This Dance & Travel Show is Giving Us Major Wanderlust
Mickela Mallozzi might have the most enviable job in the dance world.
The dancer-turned-television producer hosts the Emmy Award–winning "Bare Feet," a PBS show that explores dance from cultures all over the world. In the first season alone, Mallozzi travels to Buenos Aires, Vienna, South Korea, Italy, Croatia, Malaysia, Scotland and more, learning dances from locals along the way.
Think of "Bare Feet" as the dance version of your favorite foodie travel show: Mallozzi uses dance to experience the local culture, while going on tons of other adventures and learning about the history of the area. (Don't worry, she eats good food, too). And though she doesn't often speak the language, she's always able to pick up on the movement.
The second season has a fun catch: Mallozzi will keep learning dances from around the world, but this time she'll do it all within the diverse neighborhoods of New York City. From celebrating the Chinese New Year in Chinatown to doing capoeira in Little Brazil to learning the traditional Bolivian Caporales in Queens, Mallozzi will show just how diverse—and enormous—the NYC dance community is.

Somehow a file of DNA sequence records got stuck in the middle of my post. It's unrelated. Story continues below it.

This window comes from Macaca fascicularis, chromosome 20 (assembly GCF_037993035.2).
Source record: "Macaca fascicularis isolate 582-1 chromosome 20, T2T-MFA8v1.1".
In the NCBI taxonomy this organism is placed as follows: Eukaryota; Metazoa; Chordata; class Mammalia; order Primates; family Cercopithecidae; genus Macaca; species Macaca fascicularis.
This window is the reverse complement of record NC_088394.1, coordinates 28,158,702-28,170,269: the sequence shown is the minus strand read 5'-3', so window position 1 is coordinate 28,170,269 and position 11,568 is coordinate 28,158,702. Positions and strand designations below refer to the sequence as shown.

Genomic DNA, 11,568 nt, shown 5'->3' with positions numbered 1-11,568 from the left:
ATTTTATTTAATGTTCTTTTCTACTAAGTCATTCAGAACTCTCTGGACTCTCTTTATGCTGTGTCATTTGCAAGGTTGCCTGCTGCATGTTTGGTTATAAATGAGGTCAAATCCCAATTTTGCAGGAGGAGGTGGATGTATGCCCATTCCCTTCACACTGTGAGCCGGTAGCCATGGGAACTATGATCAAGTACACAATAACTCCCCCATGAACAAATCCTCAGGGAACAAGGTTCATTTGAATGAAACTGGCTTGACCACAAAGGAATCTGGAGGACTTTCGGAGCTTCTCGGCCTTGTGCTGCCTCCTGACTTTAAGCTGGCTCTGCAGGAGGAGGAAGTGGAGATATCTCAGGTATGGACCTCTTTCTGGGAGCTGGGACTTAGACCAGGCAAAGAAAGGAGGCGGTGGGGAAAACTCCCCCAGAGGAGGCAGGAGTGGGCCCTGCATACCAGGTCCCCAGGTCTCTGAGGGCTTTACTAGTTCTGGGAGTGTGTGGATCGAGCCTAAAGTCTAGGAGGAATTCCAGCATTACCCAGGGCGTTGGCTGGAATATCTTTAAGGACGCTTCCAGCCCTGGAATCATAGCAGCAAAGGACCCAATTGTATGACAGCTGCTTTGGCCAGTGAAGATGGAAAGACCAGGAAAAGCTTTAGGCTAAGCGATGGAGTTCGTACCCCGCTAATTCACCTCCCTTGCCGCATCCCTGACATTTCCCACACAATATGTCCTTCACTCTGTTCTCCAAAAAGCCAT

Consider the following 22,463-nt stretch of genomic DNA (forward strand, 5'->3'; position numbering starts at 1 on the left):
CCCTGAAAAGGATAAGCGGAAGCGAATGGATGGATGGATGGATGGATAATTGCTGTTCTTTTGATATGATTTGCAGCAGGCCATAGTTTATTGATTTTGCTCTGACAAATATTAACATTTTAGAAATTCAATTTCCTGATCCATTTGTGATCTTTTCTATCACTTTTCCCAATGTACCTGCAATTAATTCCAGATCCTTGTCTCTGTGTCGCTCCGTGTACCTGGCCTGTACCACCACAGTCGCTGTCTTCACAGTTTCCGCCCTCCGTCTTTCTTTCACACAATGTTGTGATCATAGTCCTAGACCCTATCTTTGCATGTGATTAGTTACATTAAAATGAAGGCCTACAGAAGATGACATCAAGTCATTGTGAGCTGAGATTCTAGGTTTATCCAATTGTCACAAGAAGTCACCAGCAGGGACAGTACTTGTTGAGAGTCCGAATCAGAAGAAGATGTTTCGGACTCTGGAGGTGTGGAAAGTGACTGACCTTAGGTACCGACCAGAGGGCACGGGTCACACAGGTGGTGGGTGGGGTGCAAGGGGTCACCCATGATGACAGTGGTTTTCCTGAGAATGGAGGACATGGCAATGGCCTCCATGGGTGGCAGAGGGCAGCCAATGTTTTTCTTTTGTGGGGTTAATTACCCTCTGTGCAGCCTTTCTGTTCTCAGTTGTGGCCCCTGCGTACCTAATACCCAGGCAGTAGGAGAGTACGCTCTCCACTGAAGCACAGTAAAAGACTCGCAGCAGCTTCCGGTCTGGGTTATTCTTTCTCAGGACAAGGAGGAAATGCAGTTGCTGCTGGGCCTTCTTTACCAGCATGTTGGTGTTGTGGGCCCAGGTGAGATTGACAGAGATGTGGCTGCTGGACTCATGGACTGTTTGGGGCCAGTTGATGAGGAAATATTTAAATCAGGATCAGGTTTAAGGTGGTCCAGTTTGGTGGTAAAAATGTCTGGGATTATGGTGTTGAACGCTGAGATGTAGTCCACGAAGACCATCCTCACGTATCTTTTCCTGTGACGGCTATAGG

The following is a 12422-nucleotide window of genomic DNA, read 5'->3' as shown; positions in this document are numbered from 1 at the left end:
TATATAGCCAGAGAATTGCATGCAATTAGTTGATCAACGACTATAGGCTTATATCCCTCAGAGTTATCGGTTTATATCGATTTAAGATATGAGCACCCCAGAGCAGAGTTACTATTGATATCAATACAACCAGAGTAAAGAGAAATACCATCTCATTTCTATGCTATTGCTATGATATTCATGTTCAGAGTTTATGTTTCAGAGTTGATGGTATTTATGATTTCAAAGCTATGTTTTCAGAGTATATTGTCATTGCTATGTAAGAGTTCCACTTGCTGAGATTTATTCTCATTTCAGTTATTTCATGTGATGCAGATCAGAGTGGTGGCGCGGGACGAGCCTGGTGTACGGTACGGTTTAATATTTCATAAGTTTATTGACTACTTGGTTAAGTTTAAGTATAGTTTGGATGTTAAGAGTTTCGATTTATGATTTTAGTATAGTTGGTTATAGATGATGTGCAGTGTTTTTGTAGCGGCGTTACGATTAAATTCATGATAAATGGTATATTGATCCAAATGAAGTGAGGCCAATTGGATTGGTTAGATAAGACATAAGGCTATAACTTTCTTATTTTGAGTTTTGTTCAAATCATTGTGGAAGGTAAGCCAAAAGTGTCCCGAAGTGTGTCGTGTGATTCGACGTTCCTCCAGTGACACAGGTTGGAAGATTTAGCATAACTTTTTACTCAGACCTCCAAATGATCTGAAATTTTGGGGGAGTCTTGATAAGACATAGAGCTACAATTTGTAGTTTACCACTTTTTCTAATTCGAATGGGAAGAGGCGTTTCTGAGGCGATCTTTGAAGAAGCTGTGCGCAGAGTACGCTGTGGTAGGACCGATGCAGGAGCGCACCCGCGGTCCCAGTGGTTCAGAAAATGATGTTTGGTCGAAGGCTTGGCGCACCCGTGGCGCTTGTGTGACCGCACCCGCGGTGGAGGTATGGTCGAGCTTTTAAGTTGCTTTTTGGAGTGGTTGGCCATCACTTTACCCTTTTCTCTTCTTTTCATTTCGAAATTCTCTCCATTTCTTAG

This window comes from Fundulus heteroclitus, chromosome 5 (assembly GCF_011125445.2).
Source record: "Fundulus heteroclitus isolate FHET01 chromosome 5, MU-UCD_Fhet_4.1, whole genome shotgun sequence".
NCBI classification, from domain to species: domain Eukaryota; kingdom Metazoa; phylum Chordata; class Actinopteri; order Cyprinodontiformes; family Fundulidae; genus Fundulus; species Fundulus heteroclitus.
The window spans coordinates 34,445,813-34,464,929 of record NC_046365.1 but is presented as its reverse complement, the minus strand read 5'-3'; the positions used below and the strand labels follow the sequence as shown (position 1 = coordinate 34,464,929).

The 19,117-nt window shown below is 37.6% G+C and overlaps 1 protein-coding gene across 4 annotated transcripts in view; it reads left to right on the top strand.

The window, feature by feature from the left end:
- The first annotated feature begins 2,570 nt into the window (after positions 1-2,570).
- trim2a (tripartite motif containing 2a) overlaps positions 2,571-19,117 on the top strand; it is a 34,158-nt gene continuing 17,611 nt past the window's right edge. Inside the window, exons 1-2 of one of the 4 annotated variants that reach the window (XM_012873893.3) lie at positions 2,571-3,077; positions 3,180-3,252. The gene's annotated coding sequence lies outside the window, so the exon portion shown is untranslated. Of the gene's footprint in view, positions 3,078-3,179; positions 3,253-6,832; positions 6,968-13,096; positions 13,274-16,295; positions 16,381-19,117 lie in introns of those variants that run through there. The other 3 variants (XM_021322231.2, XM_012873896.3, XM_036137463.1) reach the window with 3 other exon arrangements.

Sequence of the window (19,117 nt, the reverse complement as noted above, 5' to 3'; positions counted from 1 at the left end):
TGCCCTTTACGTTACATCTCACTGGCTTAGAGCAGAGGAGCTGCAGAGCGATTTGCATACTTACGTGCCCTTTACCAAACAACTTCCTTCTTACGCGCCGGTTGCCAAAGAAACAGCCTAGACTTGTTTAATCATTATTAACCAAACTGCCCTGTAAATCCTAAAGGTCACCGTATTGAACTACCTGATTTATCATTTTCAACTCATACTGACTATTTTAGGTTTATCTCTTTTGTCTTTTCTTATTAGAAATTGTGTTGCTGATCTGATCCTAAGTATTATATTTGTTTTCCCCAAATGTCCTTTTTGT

Season two is already airing on PBS stations in New York, and will make it's way to local stations across the country throughout the summer and fall. Watch season one here.
Essential oils sometimes get a bad rap.Between the aggressive social media marketing for the products and the sometimes magical-sounding claims about their healing properties, it's easy to forget what they can actually do.But if you look beyond the pyramid schemes and exaggerations, experts believe they have legit benefits to offer both mind and body.
How can dancers take advantage of their medicinal properties? We asked Amy Galper, certified aromatherapist and co-founder of the New York Institute of Aromatic Studies:
Karen Azenberg, a past president of the Stage Directors and Choreographers Society, stumbled on something peculiar before the union's 2015 move to new offices: a 52-year-old sealed envelope with a handwritten note attached. It was from Agnes de Mille, the groundbreaking choreographer of Oklahoma! and Rodeo. De Mille, a founding member of SDC, had sealed the envelope with gold wax before mailing it to the union and asking, in a separate note, that it not be opened. The reason? "It is the outline for a play, and I have no means of copyrighting…The material is eminently stealable."